The FDA explained that it is considering ways to shift away from use of single-arm trials with PI3K inhibitors following disappointing results seen with this drug class in more advanced testing. While initial single-arm studies and randomized trials showed good results in terms of progression-free survival, disturbing trends were seen for overall survival in more advanced trials.
The situation is somewhat different in the case of immune checkpoint inhibitors, mainly those that block the programmed cell death (PD) pathway. In this case, there was a "tremendous commitment" from the drug companies to develop these agents, Pazdur commented, with multiple ongoing trials that served as confirmatory trials.
The result was about 70 indications gaining approval within about 6 years.
However, there was also a push for accelerated approvals for these agents, which are granted on the basis of surrogate endpoints with the proviso that a confirmatory trial would be undertaken to show clinical benefit.
But this is where the process runs into problems. Sometimes these confirmatory trials are not conducted, or they are conducted but fail to show an expected clinical benefit. The result is accelerated approvals that remain "dangling" — a term that the agency itself coined. Some of these were addressed for a number of PD inhibitor drugs in a series of FDA meetings in April 2021, as reported by Medscape Medical News.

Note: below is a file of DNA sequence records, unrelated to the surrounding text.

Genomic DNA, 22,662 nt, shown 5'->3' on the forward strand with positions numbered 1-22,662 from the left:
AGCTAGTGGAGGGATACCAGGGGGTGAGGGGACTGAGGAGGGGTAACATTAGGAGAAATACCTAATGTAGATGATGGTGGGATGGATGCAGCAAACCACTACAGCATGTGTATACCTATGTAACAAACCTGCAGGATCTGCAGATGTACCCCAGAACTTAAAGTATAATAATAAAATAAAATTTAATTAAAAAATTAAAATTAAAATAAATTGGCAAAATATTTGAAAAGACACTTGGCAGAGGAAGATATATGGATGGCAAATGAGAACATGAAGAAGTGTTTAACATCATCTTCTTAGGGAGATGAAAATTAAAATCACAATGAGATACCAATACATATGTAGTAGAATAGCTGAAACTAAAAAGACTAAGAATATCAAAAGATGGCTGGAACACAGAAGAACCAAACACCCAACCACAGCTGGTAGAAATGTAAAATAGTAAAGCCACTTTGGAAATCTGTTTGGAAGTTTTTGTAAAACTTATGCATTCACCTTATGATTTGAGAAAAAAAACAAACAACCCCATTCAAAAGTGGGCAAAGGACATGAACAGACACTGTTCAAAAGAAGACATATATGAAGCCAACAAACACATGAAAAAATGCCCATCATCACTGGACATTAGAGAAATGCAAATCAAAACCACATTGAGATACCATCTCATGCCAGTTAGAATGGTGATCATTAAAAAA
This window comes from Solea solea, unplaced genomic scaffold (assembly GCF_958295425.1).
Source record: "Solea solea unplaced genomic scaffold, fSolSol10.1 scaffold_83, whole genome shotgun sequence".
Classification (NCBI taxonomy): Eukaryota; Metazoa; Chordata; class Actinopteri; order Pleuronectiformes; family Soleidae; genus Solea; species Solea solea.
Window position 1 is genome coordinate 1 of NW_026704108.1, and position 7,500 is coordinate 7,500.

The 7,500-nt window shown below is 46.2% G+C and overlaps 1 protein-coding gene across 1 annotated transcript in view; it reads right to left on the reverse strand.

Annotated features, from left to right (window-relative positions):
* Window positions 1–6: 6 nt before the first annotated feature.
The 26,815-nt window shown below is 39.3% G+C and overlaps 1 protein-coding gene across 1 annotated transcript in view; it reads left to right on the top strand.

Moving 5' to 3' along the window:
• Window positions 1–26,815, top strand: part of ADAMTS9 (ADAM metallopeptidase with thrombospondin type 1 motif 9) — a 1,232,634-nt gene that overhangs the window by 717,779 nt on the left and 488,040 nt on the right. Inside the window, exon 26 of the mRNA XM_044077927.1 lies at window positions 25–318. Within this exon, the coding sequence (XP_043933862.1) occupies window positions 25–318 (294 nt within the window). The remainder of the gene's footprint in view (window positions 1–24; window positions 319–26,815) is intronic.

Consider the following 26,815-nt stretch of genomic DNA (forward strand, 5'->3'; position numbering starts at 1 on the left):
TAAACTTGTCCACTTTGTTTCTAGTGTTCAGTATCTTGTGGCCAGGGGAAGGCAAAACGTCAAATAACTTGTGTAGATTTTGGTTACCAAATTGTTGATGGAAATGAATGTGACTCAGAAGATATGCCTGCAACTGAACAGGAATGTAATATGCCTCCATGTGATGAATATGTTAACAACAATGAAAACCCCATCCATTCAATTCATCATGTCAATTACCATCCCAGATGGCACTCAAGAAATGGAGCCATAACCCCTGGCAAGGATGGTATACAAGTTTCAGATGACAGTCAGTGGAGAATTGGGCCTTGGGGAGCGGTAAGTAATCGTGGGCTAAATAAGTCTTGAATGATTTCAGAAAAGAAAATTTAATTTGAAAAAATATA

The problems at this stage of the process, which Pazdur described as "off-ramp issues," are related to the difficulty in removing a drug from the market if the sponsor "does not voluntarily agree" to do so.
"It involves a legal hearing," he explained. "It's an overly complicated process that is overly bureaucratic, and we need to have that reformed."
"One of the major problems," Pazdur continued, "is if you still have an unmet medical need it is very difficult just to take a drug off the market because most of these drugs offer some benefit to some patients."
The panel next discussed Project Optimus, in which the FDA is attempting to change an aim of drug development and move beyond the currently used "maximum tolerated dose" and instead aim to identify the optimal dose.
Marc Theoret, MD, of the National Cancer Institute at the National Institutes of Health, Bethesda, Maryland, explained that the idea of the maximum tolerated dose "made sense" for cytotoxic chemotherapeutics, "where you see a strong relationship between efficacy and exposure, albeit at the cost of known toxicities."
However, with the advent of molecular targeted therapies, such as monoclonal antibodies, antibody-drug conjugates, and tyrosine kinase inhibitors, the relationship "has to be further explored," he said.
The question is whether increasing the dose "really does increase the efficacy of a drug," which is not clear for these newer agents.
Although there have been discussions on this topic since 2010, they had not "moved the needle," Theoret commented.